2. Create consistent brand messaging.
The first step to getting everyone in your organization on the same page is to clarify your brand messaging. This is one area where the product marketing department can really shine. Use what you’ve learned in your audience, product, and competitor research to create a clear messaging and positioning framework. In order to teach everyone in your organization how to talk about your brand in a way that’s consistent and fits with how you want your customers to see it, you need to first clearly document what that looks like.
3. Share your messaging throughout the company.
With your brand messaging complete, get to work on distributing it throughout your organization. Think about the best content formats to use for each relevant department and position in the company. If you want people to use the messaging, you need to put it in a form that works for them.
You want everyone working for your organization to understand where your products fit into the competitive landscape, the kind of tone and style to use for the brand, and the right messaging to use when communicating about the products. Achieve that, and your customers will encounter a consistent brand identity across channels and touch points.
4. Create—and commit to—a marketing calendar.
Another key factor in consistency is frequency. If prospects feel like they’re being hit over the head with constant mentions of your brand, it will turn them off. However, if they encounter radio silence for weeks or months, they’ll forget about you completely. Finding the right frequency of communication is a big part of proper branding, and one where establishing consistency is key.
A marketing calendar helps you spread out how often your marketing materials are released, so you stay in control of that frequency. Plus, it helps your team stay incentivized to get work done in a timely manner by having clear deadlines in place. Having a clear timeline for when each campaign launches also makes it easier to collaborate across teams and departments, so everyone’s doing work that supports everyone else’s.
5. Benchmark and Measure.
Understanding your current state is critical to understanding your opportunity to improve. Benchmarking where you are will help identify the right metrics to follow and measure your progress on driving consistent results across your organization. Focusing on 3-5 key metrics in a consistent cadence rather than “boiling the ocean” will provide guide posts to track trends and feed insights to understand what’s working and what isn’t.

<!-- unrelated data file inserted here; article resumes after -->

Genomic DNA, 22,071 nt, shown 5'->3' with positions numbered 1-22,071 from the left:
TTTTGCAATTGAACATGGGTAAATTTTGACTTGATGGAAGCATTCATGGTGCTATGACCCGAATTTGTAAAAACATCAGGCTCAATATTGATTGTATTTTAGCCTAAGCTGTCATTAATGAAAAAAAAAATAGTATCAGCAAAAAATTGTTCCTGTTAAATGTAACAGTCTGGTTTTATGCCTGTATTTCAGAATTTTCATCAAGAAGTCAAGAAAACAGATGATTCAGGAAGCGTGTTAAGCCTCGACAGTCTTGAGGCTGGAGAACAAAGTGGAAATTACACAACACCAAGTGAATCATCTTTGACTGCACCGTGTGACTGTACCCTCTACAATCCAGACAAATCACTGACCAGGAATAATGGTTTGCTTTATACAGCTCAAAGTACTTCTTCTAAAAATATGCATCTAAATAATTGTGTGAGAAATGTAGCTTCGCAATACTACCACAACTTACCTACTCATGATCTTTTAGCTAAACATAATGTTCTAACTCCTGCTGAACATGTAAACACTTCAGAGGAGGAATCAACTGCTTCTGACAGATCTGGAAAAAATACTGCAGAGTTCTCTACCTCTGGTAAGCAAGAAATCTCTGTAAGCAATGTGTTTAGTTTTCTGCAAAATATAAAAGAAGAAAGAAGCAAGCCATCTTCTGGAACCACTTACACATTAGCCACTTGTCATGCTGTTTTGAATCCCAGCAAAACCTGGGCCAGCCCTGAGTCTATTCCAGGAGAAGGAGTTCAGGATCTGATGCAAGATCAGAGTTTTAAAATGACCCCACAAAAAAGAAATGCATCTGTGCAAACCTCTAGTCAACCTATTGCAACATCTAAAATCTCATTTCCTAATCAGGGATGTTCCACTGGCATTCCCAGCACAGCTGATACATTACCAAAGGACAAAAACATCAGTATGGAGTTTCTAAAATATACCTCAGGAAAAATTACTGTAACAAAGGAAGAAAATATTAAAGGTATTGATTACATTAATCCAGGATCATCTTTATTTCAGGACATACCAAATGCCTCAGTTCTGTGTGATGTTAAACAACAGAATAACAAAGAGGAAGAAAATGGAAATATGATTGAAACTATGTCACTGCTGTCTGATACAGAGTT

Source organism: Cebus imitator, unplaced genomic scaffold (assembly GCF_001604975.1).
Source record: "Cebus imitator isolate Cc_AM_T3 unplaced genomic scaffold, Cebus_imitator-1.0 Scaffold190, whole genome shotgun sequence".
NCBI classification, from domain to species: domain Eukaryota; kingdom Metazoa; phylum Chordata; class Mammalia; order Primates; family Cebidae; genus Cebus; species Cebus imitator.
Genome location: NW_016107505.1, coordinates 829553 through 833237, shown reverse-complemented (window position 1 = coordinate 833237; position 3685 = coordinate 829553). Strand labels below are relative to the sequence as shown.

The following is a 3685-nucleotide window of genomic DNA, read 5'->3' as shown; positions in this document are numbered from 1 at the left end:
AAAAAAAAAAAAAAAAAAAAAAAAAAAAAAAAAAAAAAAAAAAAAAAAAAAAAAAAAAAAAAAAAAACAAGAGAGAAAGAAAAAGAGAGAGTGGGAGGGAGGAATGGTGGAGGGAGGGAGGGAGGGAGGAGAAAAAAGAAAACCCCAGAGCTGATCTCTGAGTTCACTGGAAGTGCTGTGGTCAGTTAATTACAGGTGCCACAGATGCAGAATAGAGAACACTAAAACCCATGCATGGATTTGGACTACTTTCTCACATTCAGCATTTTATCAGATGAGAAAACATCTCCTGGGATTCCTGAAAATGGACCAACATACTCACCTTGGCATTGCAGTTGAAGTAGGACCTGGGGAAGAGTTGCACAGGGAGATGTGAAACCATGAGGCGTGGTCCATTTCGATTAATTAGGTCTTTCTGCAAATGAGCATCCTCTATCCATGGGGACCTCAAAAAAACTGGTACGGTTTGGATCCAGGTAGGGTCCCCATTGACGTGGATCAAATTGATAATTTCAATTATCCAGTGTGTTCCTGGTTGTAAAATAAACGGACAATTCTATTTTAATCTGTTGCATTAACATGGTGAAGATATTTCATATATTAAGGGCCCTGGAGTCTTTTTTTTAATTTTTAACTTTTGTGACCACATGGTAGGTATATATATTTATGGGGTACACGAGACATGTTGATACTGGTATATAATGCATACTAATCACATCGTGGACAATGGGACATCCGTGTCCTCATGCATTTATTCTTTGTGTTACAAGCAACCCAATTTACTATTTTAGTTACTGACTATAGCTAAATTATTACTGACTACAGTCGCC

6. Adapt and Evolve.
Prioritizing consistency doesn’t necessarily mean you do things the same way forever. You still want to take measure of how your materials and messaging are landing, and look for opportunities to improve. The best companies use metrics data and market insights to tweak and optimize strategies as market dynamics require, rather than following one rigid path. Pay attention to your analytics and look for trends and insights in the data that point to ways you can tweak your strategy for better results.
On the other hand, the things you learn shouldn’t make you drop your previous strategy entirely and go off in an all new direction. Instead, use the insights to make updates to your current strategy to make it stronger. Keep up with the calendar and collaborative techniques you’ve put into place, just making alterations to the parts of it that will benefit most from change.
Consistency is Key
Consistency doesn’t just improve results, it also makes the work easier. Tying everything together in a clear strategy enables different departments to work together. That collaboration keeps people from replicating work. It ensures each task they complete goes further, since it fits into a larger strategy. When everyone can pull from a clear brand messaging framework, they’re never starting from scratch in figuring out how to talk about the brand. That means you improve efficiency at the same time that you build a more effective, clear brand identity.